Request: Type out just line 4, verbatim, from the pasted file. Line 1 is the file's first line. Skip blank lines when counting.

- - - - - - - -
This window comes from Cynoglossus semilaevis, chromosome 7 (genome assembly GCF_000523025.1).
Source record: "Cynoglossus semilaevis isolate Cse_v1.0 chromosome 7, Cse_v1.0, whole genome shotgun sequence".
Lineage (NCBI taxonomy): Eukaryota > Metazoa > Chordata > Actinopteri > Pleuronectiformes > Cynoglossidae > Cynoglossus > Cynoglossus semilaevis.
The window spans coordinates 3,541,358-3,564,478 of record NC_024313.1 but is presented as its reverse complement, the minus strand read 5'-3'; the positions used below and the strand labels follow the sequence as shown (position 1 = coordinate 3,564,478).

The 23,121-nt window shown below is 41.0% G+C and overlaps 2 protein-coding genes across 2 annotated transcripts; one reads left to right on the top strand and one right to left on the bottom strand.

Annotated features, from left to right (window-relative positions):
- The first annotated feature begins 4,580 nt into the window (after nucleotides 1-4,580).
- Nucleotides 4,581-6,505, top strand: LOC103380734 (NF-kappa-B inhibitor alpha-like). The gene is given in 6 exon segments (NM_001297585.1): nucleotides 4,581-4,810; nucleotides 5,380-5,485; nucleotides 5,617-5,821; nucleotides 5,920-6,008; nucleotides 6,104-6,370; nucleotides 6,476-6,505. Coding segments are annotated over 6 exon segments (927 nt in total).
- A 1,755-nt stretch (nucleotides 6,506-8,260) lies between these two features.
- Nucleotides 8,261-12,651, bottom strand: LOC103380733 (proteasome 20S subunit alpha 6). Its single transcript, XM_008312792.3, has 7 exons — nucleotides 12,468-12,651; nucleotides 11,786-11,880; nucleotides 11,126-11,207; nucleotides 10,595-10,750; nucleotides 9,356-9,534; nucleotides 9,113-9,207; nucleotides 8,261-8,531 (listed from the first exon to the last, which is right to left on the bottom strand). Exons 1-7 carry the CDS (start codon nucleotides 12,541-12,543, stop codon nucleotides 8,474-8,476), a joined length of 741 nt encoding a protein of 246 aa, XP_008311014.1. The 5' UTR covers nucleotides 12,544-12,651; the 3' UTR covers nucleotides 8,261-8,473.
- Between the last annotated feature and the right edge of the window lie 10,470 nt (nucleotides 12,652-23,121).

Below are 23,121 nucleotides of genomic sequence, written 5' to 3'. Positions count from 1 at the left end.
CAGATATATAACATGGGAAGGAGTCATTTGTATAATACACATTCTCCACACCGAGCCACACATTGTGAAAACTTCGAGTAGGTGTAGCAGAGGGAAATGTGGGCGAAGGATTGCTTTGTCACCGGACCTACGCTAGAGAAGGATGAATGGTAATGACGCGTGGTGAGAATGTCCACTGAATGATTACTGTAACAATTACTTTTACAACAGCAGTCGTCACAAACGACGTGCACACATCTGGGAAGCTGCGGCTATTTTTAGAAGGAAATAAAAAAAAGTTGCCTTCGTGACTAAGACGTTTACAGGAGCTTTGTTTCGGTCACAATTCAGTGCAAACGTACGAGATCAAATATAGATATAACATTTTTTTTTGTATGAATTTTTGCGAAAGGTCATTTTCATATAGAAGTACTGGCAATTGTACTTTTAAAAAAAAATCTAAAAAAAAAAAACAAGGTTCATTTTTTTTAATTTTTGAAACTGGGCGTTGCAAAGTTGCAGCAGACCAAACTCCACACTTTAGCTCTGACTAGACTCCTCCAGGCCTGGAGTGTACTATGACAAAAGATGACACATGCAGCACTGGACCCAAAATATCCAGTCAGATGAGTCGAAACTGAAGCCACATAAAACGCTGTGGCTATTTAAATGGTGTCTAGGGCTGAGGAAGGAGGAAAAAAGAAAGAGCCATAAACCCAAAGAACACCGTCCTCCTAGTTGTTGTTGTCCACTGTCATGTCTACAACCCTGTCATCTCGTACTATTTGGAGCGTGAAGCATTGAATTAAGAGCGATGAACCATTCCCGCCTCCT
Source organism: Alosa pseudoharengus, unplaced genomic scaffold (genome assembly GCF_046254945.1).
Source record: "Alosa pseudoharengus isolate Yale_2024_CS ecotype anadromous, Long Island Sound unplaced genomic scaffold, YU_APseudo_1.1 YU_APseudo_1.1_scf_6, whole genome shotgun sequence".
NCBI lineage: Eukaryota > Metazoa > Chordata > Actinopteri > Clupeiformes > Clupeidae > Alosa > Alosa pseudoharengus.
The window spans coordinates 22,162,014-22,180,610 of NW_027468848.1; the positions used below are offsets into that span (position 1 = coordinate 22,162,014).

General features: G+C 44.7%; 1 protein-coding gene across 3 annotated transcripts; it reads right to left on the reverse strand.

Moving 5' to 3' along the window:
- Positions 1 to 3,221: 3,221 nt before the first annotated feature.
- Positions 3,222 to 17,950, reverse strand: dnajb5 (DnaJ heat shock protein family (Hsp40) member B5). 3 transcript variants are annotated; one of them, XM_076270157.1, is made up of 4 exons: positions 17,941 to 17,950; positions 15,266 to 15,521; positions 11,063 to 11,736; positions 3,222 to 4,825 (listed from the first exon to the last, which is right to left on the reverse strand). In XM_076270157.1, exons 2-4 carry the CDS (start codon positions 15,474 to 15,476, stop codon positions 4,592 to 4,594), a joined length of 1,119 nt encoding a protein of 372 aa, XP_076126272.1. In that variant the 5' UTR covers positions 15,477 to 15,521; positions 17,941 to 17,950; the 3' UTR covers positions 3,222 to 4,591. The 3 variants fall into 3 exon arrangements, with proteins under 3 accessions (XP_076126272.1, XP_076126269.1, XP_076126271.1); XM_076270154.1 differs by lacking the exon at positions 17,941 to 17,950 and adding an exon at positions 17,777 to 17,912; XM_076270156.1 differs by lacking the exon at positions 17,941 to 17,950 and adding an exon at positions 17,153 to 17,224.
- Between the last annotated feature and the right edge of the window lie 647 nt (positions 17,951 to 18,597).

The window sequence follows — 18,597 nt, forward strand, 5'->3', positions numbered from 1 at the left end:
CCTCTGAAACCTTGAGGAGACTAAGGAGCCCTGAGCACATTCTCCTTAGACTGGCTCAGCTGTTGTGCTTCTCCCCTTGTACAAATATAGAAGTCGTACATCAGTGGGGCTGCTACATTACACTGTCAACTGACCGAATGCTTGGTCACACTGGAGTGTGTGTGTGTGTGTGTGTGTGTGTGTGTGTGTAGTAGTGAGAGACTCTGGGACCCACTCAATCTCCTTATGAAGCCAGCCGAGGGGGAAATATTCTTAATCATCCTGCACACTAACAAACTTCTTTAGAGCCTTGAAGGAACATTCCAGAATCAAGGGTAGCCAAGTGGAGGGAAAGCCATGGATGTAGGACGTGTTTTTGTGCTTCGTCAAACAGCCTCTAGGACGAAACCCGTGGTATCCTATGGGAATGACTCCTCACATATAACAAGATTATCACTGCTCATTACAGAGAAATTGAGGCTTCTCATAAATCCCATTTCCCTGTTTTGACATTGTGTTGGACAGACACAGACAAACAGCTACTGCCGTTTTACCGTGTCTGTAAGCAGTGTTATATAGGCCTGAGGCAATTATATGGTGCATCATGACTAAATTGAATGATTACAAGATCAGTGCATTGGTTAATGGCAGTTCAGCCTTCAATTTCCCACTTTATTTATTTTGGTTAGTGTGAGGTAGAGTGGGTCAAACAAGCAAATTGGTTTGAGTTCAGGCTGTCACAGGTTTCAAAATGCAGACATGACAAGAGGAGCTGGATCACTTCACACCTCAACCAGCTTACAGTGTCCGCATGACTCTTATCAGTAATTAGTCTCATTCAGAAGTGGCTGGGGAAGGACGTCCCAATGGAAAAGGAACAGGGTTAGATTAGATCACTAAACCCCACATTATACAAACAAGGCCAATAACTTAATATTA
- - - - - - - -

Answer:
The window spans coordinates 3,541,358-3,564,478 of record NC_024313.1 but is presented as its reverse complement, the minus strand read 5'-3'; the positions used below and the strand labels follow the sequence as shown (position 1 = coordinate 3,564,478).